August 19, 2019

Archives for September 4, 2012

Colorado Court of Appeals: Animal Protection Act Authorizes Court to Permanently Prohibit Abusive Cattle Owners from Future Ownership of Livestock

The Colorado Court of Appeals issued its decision in Stulp, Colorado Commissioner of Agriculture v. Schuman on August 30, 2012.

Animal Protection Act—Permanent Injunction From Owning Livestock—Due Process.

In this action under the Animal Protection Act, defendants Dean Schuman and Schuman Cattle, LLC appealed the permanent injunction entered against them by plaintiff John Stulp, the Colorado Commissioner of Agriculture (Commissioner), enjoining defendants from owning, managing, controlling, or otherwise possessing livestock in Logan County. The order was affirmed.

The Colorado Department of Agriculture Bureau of Animal Protection (CDA) inspected defendants’ property after receiving complaints of dead cattle on the ranch. The court found that defendants were not fit to provide for the health and well-being of the cattle they owned. The court ordered the Commissioner to seize all cattle from defendants’ ranch and sell them at auction, and permanently enjoined defendants from owning, managing, controlling, or otherwise possessing livestock in Logan County.

Defendants contended the trial court exceeded its authority by permanently enjoining them from owning, managing, controlling, or possessing livestock in Logan County. The Court of Appeals disagreed. Defendants were starving the cattle to death and failing to treat any injured or sick cattle. They expressed no remorse, took no responsibility for past acts or omissions, and offered no evidence of rehabilitation. The Act authorized the trial court to permanently enjoin defendants from future ownership of livestock to enforce compliance with its provisions.

Defendants also contended that the permanent injunction violates the Due Process Clause of the U.S. Constitution and article II, § 3 of the Colorado Constitution. The rights to own animals and conduct a livestock business are not unlimited and can be abrogated in appropriate circumstances. Under the circumstances presented here, including the overwhelming evidence of defendants’ unwillingness to conform to accepted methods of animal husbandry, it was not a constitutional violation for the trial court to permanently enjoin defendants from owning livestock.

Summary and full case available here.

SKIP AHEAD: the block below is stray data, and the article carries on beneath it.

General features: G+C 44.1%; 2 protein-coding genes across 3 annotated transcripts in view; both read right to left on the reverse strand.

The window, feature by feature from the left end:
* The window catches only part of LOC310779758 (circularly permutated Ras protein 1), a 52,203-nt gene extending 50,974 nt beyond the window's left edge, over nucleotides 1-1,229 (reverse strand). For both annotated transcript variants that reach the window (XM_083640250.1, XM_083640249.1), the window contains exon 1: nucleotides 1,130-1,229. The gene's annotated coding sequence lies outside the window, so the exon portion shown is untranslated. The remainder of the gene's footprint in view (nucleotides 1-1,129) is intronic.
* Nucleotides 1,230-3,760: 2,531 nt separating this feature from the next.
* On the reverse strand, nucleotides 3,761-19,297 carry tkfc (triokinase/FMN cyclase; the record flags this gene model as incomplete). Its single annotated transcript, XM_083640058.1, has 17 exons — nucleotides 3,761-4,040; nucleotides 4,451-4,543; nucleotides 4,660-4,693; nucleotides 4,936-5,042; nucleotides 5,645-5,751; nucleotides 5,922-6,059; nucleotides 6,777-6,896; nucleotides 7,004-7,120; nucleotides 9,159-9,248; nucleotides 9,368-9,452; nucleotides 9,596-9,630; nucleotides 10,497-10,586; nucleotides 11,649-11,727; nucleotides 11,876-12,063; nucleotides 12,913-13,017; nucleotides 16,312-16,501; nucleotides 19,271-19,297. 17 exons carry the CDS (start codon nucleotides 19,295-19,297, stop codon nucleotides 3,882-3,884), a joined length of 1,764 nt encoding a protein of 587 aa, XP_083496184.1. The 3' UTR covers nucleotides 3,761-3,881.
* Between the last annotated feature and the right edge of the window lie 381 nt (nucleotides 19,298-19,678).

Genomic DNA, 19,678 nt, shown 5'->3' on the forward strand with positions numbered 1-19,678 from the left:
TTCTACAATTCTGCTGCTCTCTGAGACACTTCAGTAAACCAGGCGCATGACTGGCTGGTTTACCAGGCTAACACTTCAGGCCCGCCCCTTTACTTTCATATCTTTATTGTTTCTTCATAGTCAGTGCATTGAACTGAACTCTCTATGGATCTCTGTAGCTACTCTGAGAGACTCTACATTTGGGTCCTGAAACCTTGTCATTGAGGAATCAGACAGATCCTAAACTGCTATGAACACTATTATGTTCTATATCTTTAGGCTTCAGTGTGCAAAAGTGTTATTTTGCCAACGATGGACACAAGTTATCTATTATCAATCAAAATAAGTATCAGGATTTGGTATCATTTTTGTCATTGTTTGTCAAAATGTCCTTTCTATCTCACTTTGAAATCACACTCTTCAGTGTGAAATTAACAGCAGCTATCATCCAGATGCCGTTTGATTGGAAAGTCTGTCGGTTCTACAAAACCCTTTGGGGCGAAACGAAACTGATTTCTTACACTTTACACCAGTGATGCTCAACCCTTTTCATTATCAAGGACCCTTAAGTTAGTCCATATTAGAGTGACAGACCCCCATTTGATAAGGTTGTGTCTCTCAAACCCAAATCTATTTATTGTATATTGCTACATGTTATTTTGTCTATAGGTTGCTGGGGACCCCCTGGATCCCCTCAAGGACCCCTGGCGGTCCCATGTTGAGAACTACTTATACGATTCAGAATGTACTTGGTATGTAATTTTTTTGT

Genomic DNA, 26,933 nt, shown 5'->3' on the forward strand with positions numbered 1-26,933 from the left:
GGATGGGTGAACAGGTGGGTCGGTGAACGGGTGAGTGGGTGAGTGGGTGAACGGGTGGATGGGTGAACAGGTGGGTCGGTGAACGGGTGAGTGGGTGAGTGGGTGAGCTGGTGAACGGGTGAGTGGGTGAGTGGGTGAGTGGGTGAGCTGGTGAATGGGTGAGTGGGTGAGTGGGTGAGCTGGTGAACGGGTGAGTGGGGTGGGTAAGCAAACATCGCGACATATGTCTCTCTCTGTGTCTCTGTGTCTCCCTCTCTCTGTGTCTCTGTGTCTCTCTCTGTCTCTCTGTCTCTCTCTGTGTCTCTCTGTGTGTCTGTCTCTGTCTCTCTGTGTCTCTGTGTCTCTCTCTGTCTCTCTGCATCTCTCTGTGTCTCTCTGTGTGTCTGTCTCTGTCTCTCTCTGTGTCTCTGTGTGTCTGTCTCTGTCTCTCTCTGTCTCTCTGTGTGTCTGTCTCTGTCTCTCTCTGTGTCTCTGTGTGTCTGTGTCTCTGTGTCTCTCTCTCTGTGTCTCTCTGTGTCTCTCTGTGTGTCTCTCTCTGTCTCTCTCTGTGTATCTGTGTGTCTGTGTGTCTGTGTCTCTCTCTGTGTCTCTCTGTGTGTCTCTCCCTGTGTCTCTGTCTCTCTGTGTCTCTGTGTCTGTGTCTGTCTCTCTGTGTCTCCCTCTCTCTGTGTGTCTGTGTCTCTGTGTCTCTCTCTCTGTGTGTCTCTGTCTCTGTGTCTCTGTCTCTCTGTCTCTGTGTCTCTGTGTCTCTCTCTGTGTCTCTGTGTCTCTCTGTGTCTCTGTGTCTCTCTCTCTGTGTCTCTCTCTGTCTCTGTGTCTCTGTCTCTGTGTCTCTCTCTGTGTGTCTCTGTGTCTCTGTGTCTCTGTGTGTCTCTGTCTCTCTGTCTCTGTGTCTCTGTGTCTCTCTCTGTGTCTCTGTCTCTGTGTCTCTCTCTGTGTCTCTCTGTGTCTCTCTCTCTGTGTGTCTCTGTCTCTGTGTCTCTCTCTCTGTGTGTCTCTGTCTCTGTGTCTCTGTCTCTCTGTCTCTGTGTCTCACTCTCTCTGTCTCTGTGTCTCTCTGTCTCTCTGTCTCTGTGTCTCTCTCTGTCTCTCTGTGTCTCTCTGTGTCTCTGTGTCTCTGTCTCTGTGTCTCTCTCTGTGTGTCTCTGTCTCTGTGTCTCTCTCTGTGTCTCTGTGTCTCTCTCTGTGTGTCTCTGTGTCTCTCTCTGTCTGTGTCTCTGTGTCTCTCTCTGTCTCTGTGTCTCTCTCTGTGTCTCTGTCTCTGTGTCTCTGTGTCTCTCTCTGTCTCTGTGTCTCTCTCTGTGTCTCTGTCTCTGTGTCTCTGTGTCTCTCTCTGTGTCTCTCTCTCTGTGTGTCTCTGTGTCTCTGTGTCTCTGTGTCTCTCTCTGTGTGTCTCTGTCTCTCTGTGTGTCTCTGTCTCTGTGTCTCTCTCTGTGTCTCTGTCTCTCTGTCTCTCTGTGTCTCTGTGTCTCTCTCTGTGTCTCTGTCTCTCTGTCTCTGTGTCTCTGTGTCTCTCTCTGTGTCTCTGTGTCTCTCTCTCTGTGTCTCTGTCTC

Colorado Court of Appeals: Fourth Amendment Exclusionary Rule Does Not Apply to Driver’s License Revocation Hearings; No Right to Challenge Validity of Initial Police Contact

The Colorado Court of Appeals issued its decision in Hanson v. Colorado Dep’t of Revenue, Motor Vehicle Division on August 30, 2012.

Driving Under the Influence of Alcohol—Driver’s License Revocation—Express Consent Statute—Subpoena—Fourth Amendment—Exclusionary Rule.

Petitioner Andrew Hanson appealed the district court’s judgment affirming the administrative order entered by respondent, the Colorado Department of Revenue (Department), revoking Hanson’s driver’s license for one year. The judgment was affirmed.

After a citizen’s report of erratic driving, the police apprehended Hanson at his home and transported him to the hospital, where Hanson refused testing under the express consent statute. Despite the deputy’s failure to appear at the revocation hearing in response to a subpoena served on him, the hearing officer quashed the subpoena and sustained the revocation.

On appeal, Hanson contended that the revocation order should be reversed because the hearing officer erroneously denied him the opportunity to cross-examine the deputy about the circumstances surrounding his entry into the residence. The Fourth Amendment exclusionary rule does not apply to revocation hearings. Therefore, Hanson’s Fourth Amendment claim fails. Further, because Hanson had no right to challenge the validity of the initial police contact, the hearing officer did not err in concluding that the deputy’s proposed testimony was unnecessary. Thus, Hanson was not deprived of his statutory right to cross-examine the deputy.

Summary and full case available here.

Colorado Court of Appeals: Nonparent Lacked Standing under CRS 14-10-123 to Petition for Parental Responsibilities